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The Dish: Plankton Bucatini
Where to Get It: Brine, 2985 District Ave., Suite 120, Fairfax; (703) 280-1000;
What It Is: Powdered plankton, coupled with toasted nori, is kneaded into the bucatini dough to give the pasta a deep green color. Clams, guanciale, brown butter, preserved lime, and chili threads complete the dish. Plankton, a superfood, is sold at health food stores, but chef John Critchley gets his more pure version online for about $1 per gram. “It gets pretty expensive,” he says. “But we only have to use a few grams per batch, because it’s that powerful.”
What It Tastes Like: While it’s difficult to decipher the flavor of the plankton in the finished dish, Critchley says on its own it tastes like an algae—“not like a pond, but more like an ocean bloom.” In the pasta, it adds a “natural umami flavor.” The most prominent taste on the plate, however, is the smokiness from guanciale. It’s countered by the light tang of the preserved lime and a rich seafood broth. The chili threads add subtle heat.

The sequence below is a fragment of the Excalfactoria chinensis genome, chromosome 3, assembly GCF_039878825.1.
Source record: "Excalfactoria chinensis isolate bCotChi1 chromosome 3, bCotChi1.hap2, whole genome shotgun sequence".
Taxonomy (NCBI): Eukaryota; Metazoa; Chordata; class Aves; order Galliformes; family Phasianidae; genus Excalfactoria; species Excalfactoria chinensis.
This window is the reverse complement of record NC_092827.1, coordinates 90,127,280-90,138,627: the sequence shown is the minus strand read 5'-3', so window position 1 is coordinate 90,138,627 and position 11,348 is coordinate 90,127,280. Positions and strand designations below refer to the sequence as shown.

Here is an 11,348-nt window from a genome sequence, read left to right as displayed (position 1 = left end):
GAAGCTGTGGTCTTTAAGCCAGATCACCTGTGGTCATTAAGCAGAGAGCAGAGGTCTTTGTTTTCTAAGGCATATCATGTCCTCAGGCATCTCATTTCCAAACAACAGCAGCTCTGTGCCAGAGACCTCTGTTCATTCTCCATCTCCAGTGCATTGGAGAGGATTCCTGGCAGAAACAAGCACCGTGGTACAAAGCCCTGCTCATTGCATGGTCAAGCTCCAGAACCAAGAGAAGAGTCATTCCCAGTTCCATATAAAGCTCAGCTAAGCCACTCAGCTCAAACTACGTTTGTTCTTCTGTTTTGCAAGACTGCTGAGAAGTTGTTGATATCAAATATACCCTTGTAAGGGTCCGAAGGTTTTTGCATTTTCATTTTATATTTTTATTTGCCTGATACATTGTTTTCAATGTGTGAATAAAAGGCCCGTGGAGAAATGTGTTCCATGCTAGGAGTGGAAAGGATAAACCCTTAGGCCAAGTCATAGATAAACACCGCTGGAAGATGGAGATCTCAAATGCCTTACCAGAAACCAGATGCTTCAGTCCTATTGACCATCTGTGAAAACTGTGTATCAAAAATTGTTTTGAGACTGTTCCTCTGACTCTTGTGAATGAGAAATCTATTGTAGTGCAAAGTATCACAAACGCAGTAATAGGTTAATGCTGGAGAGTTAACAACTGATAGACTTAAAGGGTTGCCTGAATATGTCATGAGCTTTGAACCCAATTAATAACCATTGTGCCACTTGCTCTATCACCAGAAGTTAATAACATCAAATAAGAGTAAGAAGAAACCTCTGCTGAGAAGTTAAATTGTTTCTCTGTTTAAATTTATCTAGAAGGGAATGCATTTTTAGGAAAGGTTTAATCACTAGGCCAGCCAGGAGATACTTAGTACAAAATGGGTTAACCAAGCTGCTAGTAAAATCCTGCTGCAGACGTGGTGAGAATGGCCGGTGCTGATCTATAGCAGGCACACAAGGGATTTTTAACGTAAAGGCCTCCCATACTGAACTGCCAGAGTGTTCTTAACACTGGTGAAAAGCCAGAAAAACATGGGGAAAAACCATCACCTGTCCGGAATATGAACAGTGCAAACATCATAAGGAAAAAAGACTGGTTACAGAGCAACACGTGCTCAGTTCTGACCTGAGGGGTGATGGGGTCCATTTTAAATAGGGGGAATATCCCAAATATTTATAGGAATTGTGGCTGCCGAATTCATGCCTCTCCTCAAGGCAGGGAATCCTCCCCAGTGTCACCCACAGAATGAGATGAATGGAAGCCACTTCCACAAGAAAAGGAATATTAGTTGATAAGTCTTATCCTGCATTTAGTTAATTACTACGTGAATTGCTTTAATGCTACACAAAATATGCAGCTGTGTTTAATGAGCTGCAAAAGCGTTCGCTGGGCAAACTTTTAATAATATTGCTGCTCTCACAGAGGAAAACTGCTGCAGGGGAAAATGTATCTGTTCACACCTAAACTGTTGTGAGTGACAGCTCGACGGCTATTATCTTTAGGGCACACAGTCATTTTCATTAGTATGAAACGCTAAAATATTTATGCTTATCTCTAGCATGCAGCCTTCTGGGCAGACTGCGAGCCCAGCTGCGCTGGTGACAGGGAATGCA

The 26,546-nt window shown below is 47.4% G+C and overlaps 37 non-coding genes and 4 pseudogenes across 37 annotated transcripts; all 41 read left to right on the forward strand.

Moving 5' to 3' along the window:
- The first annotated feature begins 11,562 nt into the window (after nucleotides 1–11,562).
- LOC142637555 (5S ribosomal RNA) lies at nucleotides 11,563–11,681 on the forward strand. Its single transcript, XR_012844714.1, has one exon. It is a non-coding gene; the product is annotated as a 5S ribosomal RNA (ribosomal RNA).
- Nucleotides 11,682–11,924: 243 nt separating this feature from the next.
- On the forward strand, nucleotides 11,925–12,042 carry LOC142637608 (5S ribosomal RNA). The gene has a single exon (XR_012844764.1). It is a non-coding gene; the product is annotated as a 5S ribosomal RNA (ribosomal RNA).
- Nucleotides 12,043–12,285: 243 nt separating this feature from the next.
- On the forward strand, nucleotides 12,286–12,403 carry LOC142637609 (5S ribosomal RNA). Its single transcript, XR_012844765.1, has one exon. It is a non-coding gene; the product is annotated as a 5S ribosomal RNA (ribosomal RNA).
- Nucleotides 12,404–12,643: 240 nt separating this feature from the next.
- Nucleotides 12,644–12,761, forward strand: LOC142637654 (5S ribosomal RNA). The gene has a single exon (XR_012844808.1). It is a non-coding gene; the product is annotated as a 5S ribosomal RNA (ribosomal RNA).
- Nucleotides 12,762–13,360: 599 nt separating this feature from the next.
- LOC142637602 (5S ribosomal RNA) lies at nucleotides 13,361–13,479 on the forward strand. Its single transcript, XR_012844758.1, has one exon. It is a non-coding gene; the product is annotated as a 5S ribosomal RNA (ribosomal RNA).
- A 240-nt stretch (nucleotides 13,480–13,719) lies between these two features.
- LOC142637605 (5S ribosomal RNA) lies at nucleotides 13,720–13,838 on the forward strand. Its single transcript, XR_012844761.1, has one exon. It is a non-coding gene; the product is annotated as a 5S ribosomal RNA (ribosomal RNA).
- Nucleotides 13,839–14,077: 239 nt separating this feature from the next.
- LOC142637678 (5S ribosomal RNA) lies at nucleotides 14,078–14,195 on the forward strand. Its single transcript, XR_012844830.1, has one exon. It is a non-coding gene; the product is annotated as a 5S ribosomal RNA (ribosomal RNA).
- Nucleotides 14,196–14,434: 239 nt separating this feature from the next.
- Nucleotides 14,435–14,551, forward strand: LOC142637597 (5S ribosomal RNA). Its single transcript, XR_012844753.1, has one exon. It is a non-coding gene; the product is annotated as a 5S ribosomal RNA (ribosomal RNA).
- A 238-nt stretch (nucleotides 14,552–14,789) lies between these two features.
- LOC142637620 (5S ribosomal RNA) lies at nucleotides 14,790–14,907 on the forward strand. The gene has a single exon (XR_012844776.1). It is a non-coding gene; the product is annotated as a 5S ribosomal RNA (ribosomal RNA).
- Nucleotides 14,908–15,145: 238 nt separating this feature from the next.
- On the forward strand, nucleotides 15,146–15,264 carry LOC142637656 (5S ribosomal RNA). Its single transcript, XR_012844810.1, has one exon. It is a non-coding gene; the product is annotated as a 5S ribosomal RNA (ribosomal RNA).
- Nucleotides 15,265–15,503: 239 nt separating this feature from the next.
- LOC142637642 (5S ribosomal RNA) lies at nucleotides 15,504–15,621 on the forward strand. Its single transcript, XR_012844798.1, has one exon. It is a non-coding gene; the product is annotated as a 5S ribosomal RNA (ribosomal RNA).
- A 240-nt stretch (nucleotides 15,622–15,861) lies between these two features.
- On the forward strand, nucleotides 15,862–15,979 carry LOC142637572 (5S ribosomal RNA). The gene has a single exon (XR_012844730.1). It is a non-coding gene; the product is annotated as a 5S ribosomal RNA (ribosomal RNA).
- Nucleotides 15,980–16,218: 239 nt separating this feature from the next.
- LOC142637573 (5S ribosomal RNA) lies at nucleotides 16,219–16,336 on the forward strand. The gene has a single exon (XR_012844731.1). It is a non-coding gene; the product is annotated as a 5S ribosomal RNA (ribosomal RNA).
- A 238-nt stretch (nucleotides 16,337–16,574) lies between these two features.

The Story: Critchley says he first saw plankton used in pasta with sea urchin and seafood broth at Clio in Boston, where he once worked. The chef later created his own version with razor clams in his previous gig at Bourbon Steak before bringing the dish to Brine, where the plankton ties in well with the restaurant’s oyster focus. Critchley says microbiologists at Woods Hole Oceanographic Institution in Massachusetts use the high-nutrient plankton to help the oyster “seeds” grow quickly. “It’s kind of like chlorophyll but of the sea world,” he says.
Photo by Jessica Sidman